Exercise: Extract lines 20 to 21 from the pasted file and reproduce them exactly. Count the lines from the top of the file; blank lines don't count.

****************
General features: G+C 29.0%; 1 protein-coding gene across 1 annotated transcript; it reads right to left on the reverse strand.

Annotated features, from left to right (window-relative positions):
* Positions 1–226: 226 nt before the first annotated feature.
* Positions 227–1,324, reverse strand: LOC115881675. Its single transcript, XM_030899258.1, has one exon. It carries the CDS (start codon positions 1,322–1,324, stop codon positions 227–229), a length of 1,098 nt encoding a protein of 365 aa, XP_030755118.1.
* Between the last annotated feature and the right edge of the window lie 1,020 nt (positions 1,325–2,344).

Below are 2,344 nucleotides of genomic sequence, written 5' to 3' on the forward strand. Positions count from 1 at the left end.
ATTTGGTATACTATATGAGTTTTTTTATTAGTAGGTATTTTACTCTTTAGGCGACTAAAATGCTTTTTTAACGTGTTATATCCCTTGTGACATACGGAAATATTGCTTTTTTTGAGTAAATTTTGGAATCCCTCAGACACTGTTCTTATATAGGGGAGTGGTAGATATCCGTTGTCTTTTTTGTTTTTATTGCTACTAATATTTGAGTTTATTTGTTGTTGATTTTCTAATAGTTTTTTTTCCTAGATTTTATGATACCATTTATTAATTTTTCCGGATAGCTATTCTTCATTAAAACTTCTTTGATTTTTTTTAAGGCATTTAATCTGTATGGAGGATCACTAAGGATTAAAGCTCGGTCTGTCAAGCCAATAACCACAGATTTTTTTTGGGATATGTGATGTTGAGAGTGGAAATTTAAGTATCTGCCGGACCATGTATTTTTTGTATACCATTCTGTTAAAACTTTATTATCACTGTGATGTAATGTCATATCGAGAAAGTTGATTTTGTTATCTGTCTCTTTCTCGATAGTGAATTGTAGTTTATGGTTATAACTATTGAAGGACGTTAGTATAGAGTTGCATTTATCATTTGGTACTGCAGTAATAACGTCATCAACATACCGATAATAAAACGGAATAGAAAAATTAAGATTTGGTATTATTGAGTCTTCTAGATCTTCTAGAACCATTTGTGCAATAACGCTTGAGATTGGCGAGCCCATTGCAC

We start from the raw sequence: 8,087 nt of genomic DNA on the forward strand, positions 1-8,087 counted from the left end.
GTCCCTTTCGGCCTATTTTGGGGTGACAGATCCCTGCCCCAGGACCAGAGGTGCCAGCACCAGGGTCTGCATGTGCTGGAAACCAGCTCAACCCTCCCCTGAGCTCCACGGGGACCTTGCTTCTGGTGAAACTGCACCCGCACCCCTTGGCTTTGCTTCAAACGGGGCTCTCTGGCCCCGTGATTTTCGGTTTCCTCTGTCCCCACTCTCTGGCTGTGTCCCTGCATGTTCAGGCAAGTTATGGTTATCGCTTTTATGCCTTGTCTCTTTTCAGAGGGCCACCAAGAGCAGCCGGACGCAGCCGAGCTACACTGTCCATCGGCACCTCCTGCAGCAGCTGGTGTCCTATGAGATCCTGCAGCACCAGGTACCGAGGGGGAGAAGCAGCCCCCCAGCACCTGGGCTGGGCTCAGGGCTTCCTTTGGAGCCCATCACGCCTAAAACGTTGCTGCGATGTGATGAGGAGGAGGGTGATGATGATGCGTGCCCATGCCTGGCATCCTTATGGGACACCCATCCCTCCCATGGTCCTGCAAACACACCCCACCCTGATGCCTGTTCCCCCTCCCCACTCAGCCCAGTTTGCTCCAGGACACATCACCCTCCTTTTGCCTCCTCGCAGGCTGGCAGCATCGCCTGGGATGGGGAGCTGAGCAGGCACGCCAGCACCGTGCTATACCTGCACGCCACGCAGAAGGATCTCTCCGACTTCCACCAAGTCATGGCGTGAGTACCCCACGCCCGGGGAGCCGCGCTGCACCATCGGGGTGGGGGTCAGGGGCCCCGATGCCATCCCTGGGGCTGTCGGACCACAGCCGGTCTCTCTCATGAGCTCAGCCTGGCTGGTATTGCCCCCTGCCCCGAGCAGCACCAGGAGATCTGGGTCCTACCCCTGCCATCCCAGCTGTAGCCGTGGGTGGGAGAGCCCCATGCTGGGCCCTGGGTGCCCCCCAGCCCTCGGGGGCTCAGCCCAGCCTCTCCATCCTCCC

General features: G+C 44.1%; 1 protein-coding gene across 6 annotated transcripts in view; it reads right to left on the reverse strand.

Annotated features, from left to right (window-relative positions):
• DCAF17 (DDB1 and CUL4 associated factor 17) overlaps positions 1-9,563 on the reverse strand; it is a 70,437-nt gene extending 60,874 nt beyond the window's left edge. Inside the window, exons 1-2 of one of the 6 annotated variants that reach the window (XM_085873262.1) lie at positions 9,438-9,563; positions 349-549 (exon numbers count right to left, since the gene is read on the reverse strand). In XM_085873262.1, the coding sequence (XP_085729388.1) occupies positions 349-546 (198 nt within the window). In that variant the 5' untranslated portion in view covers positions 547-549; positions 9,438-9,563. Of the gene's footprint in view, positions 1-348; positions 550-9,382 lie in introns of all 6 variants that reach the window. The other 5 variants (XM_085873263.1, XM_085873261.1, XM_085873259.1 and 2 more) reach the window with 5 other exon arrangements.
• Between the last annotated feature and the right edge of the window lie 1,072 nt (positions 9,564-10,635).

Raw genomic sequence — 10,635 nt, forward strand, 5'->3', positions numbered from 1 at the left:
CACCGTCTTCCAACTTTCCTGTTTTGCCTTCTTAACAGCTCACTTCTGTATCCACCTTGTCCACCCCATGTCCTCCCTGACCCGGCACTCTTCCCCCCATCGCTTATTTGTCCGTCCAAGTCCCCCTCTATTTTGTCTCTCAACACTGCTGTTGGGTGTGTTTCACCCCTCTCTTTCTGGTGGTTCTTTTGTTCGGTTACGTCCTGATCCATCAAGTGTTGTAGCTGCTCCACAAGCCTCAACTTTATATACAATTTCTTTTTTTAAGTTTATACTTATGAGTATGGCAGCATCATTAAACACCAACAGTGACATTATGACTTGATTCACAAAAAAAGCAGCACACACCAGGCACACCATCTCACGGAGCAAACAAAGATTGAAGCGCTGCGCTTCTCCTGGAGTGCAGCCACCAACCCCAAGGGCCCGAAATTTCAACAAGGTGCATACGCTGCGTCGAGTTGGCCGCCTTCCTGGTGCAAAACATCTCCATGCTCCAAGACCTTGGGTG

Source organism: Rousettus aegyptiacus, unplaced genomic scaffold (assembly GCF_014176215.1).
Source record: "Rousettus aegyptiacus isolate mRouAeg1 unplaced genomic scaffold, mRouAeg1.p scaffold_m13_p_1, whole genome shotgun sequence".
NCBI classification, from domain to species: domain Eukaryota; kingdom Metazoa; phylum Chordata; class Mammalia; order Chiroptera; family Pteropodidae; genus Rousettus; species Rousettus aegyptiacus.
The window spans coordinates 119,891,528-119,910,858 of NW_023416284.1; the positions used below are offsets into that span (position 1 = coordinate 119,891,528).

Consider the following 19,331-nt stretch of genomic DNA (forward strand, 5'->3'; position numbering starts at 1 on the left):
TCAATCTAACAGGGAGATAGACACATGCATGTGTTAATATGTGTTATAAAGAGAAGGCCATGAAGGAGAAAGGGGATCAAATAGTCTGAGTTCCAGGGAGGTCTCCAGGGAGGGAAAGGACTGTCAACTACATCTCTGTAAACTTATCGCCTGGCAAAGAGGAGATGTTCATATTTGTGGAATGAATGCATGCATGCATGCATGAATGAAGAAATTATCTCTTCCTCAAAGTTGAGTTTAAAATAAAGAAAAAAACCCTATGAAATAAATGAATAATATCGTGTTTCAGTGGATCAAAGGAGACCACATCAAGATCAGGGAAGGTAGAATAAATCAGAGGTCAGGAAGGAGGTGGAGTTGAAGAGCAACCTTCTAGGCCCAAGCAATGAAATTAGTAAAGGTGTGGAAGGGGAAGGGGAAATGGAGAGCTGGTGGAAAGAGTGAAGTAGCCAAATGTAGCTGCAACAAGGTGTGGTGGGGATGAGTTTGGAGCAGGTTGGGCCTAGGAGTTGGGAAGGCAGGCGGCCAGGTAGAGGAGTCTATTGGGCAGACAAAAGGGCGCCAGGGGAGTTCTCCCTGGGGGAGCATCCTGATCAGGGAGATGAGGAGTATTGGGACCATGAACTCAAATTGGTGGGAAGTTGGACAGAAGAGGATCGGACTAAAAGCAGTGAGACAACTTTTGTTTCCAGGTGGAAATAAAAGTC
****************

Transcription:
Consider the following 19,331-nt stretch of genomic DNA (forward strand, 5'->3'; position numbering starts at 1 on the left):
TCAATCTAACAGGGAGATAGACACATGCATGTGTTAATATGTGTTATAAAGAGAAGGCCATGAAGGAGAAAGGGGATCAAATAGTCTGAGTTCCAGGGAGGTCTCCAGGGAGGGAAAGGACTGTCAACTACATCTCTGTAAACTTATCGCCTGGCAAAGAGGAGATGTTCATATTTGTGGAATGAATGCATGCATGCATGCATGAATGAAGAAATTATCTCTTCCTCAAAGTTGAGTTTAAAATAAAGAAAAAAACCCTATGAAATAAATGAATAATATCGTGTTTCAGTGGATCAAAGGAGACCACATCAAGATCAGGGAAGGTAGAATAAATCAGAGGTCAGGAAGGAGGTGGAGTTGAAGAGCAACCTTCTAGGCCCAAGCAATGAAATTAGTAAAGGTGTGGAAGGGGAAGGGGAAATGGAGAGCTGGTGGAAAGAGTGAAGTAGCCAAATGTAGCTGCAACAAGGTGTGGTGGGGATGAGTTTGGAGCAGGTTGGGCCTAGGAGTTGGGAAGGCAGGCGGCCAGGTAGAGGAGTCTATTGGGCAGACAAAAGGGCGCCAGGGGAGTTCTCCCTGGGGGAGCATCCTGATCAGGGAGATGAGGAGTATTGGGACCATGAACTCAAATTGGTGGGAAGTTGGACAGAAGAGGATCGGACTAAAAGCAGTGAGACAACTTTTGTTTCCAGGTGGAAATAAAAGTC